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It's late afternoon at Lucy's El Adobe Café, the well-known entertainment-industry hangout on Melrose. The cavernous place is quiet, but out in back, a light hubbub brews on a pleasant walled-in patio.
Stanley and Cheryl Boone Isaacs, longtime show-business professionals and friends of the restaurant's owners, are hosting a gathering to promote a new product. Stanley is a screenwriter, producer and director, having worked on such films as Raptor Island, Gross Anatomy and Last Gasp. Cheryl is an entertainment publicity executive and former president of theatrical marketing at New Line Cinema.
But the Isaacses are not here to promote a movie. They're here to save lives, and perhaps make a few dollars in the process, with the Grab and Go Vest, a utilitarian red garment with plenty of rugged exterior pockets, which they believe could make the difference between a horrific aftermath and a reasonable recovery after L.A.'s next major earthquake.
"Our motto simply is we don't want to scare you, we want to prepare you," says Stanley, a robust, middle-aged gentleman crackling with energy and focus. "We just want people to be aware that they live on a fault line."
Even with the postquake horrors in Japan, life in L.A. remains so relatively sunny, luxurious and bucolic — so normal — that people who harp on emergency preparedness come across as buzz kills. Looming threats seem low-priority compared to the worries to be found in day-to-day life. Plus, the cynical side of your mind can't help but wonder if the Isaacses pocket a decent profit off the $74.95 vest (shipping included).
But then why would this power couple with years of lucrative entertainment positions behind them go into the emergency vest business purely for bucks? They seem convincingly evangelical about the subject.
"I was living in Santa Monica when Sylmar happened, and it knocked me out of bed," Stanley says. "It's pretty unsettling — if you've never experienced a 6-point-something — when things fall off the shelf, buildings topple and you hear panic in the neighborhood. That's pretty scary. Especially when it happens during night, when you're in the dark."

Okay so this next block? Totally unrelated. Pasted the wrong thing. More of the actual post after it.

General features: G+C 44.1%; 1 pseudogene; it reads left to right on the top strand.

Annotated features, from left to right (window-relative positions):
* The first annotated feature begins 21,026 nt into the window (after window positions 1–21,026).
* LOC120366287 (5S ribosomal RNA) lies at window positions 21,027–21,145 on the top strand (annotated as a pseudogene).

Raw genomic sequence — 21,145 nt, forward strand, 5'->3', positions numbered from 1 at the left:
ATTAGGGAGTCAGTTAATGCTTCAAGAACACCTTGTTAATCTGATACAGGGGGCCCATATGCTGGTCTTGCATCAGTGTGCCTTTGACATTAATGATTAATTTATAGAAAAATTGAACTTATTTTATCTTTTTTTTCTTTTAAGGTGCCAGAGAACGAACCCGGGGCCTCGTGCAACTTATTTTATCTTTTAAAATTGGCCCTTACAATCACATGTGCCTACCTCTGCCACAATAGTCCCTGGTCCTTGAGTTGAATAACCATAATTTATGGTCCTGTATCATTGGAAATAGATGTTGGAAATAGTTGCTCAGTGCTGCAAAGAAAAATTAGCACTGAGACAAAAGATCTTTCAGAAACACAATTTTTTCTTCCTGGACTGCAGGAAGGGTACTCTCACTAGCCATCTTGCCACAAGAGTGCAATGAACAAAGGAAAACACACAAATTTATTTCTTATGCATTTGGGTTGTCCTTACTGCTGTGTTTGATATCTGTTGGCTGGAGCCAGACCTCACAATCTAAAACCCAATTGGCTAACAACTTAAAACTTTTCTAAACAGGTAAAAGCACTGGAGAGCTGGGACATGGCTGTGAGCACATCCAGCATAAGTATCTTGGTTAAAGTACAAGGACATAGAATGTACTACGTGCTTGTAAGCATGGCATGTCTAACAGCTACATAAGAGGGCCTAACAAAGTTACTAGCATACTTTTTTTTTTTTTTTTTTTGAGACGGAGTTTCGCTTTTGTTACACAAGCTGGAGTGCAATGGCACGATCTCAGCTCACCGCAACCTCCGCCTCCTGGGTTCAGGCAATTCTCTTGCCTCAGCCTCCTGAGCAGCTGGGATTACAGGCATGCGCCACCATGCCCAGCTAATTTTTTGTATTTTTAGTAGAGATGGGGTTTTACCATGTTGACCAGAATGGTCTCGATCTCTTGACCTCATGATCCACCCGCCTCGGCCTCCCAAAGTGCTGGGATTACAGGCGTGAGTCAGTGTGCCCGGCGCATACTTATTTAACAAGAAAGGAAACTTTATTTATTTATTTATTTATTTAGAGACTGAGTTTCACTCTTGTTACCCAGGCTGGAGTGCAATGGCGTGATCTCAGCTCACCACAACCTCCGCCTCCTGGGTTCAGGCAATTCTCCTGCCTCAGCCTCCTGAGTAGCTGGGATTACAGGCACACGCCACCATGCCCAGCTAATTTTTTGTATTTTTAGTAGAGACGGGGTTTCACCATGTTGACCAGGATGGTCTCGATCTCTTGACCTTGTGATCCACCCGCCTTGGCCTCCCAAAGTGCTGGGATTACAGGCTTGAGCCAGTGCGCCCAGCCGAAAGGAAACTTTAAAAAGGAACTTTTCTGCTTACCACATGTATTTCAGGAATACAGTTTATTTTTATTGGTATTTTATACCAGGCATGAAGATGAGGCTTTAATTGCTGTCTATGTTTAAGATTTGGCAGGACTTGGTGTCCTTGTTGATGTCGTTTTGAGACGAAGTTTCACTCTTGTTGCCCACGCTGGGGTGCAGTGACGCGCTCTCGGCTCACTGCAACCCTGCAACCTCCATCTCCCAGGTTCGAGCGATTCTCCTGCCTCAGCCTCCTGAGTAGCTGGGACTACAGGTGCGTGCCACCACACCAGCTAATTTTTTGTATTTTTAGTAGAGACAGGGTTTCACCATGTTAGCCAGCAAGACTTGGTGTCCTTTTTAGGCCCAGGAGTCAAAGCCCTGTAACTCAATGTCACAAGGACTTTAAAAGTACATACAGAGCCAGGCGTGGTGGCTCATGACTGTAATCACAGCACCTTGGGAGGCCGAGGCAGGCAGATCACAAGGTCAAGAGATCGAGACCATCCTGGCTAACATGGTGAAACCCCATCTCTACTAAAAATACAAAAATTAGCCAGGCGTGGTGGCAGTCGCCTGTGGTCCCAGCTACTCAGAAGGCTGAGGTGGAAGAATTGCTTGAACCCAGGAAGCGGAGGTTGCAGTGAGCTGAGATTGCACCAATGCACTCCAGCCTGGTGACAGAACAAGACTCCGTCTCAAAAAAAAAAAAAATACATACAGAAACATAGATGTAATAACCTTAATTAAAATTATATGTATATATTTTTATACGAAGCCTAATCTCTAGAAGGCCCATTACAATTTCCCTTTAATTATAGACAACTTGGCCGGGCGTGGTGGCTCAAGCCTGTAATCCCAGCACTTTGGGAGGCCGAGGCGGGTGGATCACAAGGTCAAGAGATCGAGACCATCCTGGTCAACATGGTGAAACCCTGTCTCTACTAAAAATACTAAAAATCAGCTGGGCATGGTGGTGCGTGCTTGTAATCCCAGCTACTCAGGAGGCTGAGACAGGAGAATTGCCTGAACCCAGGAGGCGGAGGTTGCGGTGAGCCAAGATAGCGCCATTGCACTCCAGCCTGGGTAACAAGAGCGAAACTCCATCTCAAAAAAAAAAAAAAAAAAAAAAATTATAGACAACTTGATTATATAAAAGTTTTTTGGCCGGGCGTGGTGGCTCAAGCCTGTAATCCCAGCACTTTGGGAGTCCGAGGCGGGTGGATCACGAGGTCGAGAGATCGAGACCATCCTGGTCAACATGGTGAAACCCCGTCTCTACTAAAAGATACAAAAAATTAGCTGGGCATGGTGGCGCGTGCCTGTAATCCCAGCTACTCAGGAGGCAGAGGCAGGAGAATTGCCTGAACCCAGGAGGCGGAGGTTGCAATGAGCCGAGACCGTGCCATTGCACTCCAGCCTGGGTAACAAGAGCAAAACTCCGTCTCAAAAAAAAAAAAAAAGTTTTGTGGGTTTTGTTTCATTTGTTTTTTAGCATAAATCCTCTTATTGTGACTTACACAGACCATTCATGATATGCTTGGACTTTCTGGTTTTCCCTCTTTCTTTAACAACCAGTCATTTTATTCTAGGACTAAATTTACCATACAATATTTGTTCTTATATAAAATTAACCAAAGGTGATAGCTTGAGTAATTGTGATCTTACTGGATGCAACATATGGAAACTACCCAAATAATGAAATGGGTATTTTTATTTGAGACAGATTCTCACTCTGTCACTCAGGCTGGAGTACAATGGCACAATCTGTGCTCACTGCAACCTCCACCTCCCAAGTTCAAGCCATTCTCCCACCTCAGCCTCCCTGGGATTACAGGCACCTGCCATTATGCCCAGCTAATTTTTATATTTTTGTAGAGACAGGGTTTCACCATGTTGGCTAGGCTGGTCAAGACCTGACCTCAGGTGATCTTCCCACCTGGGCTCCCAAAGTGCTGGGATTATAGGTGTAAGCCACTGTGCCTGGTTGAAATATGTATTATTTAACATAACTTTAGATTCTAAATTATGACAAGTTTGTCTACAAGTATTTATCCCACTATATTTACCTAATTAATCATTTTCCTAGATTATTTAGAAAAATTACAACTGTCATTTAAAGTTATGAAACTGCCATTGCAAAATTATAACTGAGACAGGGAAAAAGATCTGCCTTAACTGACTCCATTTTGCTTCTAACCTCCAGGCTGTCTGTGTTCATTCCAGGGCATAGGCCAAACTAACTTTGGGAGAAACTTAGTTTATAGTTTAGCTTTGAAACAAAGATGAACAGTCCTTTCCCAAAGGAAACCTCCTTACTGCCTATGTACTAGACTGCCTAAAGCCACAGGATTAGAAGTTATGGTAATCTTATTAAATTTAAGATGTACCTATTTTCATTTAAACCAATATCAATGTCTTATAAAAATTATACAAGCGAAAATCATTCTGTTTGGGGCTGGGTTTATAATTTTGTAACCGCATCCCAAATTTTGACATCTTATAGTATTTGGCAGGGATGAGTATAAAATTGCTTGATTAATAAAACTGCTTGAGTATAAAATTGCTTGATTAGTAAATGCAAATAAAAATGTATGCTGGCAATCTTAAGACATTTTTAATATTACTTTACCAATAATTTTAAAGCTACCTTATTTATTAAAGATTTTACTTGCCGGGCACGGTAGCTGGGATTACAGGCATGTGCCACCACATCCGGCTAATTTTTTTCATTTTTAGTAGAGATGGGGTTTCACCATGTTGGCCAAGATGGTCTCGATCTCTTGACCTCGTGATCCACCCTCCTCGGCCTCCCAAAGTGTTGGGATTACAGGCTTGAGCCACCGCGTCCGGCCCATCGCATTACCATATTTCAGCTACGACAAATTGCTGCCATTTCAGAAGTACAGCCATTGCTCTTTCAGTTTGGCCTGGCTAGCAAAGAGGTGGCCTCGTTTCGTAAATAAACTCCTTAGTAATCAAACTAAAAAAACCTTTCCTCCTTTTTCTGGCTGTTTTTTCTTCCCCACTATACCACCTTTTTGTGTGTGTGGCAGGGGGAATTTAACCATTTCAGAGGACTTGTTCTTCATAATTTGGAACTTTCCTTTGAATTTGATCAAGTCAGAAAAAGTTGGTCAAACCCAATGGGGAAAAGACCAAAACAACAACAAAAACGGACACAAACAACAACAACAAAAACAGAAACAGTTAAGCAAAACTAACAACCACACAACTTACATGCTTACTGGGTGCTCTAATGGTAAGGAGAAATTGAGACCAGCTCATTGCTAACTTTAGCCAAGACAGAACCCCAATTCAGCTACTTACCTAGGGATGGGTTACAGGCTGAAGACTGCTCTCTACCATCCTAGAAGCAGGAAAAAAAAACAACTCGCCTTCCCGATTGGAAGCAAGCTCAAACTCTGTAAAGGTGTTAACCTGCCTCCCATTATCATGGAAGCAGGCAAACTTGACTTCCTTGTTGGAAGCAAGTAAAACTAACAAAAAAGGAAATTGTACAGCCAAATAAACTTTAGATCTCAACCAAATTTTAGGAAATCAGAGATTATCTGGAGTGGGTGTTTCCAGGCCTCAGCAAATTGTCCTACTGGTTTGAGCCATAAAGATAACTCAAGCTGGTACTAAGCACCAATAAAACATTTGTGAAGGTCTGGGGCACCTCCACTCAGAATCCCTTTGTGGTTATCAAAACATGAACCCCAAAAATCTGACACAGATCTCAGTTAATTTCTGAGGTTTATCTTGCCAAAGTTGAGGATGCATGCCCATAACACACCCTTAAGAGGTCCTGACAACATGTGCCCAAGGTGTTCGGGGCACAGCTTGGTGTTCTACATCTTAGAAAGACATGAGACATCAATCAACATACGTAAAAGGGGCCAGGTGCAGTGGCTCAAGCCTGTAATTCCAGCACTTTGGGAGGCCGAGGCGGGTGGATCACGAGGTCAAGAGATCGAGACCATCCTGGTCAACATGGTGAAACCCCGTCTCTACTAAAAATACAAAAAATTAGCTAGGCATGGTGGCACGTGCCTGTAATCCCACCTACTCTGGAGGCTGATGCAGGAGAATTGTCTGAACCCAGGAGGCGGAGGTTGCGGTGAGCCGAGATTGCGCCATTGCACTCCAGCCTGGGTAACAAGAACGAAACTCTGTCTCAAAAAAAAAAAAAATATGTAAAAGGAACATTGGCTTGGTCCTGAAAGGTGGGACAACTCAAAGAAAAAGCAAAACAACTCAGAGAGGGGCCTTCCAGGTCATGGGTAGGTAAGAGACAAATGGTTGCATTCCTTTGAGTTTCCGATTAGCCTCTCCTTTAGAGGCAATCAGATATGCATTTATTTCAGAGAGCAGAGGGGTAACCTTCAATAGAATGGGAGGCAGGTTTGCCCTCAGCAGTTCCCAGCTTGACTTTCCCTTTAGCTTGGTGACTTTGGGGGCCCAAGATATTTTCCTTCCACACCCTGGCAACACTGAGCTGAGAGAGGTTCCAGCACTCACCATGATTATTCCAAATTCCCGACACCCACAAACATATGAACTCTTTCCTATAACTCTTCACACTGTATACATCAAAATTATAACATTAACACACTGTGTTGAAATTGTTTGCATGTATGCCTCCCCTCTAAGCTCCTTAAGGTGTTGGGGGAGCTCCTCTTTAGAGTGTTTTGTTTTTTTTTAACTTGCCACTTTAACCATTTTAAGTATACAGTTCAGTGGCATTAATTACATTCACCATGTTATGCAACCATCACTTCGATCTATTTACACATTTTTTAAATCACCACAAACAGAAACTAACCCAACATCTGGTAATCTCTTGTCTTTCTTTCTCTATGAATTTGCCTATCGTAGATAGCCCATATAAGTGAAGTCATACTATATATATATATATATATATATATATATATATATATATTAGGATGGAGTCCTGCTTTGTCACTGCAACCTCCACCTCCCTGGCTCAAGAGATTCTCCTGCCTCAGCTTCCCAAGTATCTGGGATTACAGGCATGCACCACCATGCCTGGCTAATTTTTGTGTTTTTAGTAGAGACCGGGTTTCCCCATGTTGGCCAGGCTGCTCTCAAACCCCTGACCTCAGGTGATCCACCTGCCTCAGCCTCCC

Last summer, as the couple participated in CERT (Community Emergency Response Training), a program offered by the fire department for any citizen who wishes to take an active hand in helping in a disaster, Cheryl recalled Stanley's actions and accidental apparel choice during the Northridge quake. Having just come back from shooting a film in the desert, he had on the vest he had been wearing on location, which also happened to have been stuffed with all sorts of emergency items.
"The night of the quake, I put the vest on while she was under a table, handed her a radio and a flashlight, and all these years later she didn't forget it," he says.
Their vest comes with essential emergency items that fit handily into the pockets, such as a first aid kit, stainless steel tools, flashlight, AM/FM radio, water pouches, survival blanket, work gloves and duct tape. Although he had the initial samples made in China, Stanley decided against outsourcing, so all the vests are made right here in Southern California.
"The psychological lift that it gives you is amazing," Stanley says. "We've discussed it with psychiatrists, psychologists, and there's this regaining a sense of 'I'm back in control. I can take charge.' "
At the restaurant, a few vests are spread out on folding tables and held up by friends and acquaintances of the Isaacses. While the subject of the event is essentially catastrophic earthquakes, the tone is more polite cocktail get-together than hard-core survivalist seminar, and the attendance is noticeably sparse. If this were even a B-movie premiere party or someone's round-number birthday party, the crowd would be three times the size.
L.A. City Councilman Tom LaBonge appears. A tall, burly fellow in the requisite sensible suit, and with the presence and build of a retired boxer, he rattles off a list of major quakes. "Besides Japan, you've got Chile, recently, and Mexico, Christchurch, New Zealand, '94 in Northridge, '71 in Sylmar, '51 in Tehachapi, '33 in Long Beach and 1906 in San Francisco. Imagine what happened in Japan. It'd be from San Diego to Santa Barbara. The tsunami would be from Santa Monica all the way past La Brea."
"The Northridge quake had a message, because it went on for so long and people ended up dead, up in the Valley," says TV comedy writer Doug Steckler, formerly half of the popular L.A. talk radio duo Conway & Steckler. "My Boy Scout handbook is an old one, from the '60s, but there's things about first aid that don't change, and I hope there's room enough in the vest pockets to carry that along, too."
Steckler then gets drawn into a discussion with a distinguished, elderly gentleman who looks like he walked out of a Dashiell Hammett novel, on the tying of various knots.
"There's something bizarre about human behavior," Stanley adds. "You could just have come from drinking a Big Gulp — the minute there's a disaster, the first thing you get is dry mouth. You get thirsty right away." The point sticks, with the large pitcher of icy margaritas next to the tortilla chips suddenly calling out from the nearby snack table.